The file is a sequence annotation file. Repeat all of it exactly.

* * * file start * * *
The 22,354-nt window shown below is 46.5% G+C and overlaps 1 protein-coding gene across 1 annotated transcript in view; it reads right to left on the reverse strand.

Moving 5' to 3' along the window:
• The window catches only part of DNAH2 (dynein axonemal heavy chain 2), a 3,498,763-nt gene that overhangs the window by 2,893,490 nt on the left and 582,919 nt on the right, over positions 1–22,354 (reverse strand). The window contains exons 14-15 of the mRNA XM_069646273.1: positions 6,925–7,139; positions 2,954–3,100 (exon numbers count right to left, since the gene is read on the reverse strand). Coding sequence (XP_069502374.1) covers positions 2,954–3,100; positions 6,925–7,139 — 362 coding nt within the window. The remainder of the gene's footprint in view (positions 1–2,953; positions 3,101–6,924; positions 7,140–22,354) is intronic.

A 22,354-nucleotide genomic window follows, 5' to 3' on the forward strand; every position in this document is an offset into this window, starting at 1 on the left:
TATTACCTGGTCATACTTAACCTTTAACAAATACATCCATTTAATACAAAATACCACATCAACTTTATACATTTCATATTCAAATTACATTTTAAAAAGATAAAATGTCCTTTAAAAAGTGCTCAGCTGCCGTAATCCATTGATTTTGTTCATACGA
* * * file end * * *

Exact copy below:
The 22,354-nt window shown below is 46.5% G+C and overlaps 1 protein-coding gene across 1 annotated transcript in view; it reads right to left on the reverse strand.

Moving 5' to 3' along the window:
• The window catches only part of DNAH2 (dynein axonemal heavy chain 2), a 3,498,763-nt gene that overhangs the window by 2,893,490 nt on the left and 582,919 nt on the right, over positions 1–22,354 (reverse strand). The window contains exons 14-15 of the mRNA XM_069646273.1: positions 6,925–7,139; positions 2,954–3,100 (exon numbers count right to left, since the gene is read on the reverse strand). Coding sequence (XP_069502374.1) covers positions 2,954–3,100; positions 6,925–7,139 — 362 coding nt within the window. The remainder of the gene's footprint in view (positions 1–2,953; positions 3,101–6,924; positions 7,140–22,354) is intronic.

A 22,354-nucleotide genomic window follows, 5' to 3' on the forward strand; every position in this document is an offset into this window, starting at 1 on the left:
TATTACCTGGTCATACTTAACCTTTAACAAATACATCCATTTAATACAAAATACCACATCAACTTTATACATTTCATATTCAAATTACATTTTAAAAAGATAAAATGTCCTTTAAAAAGTGCTCAGCTGCCGTAATCCATTGATTTTGTTCATACGA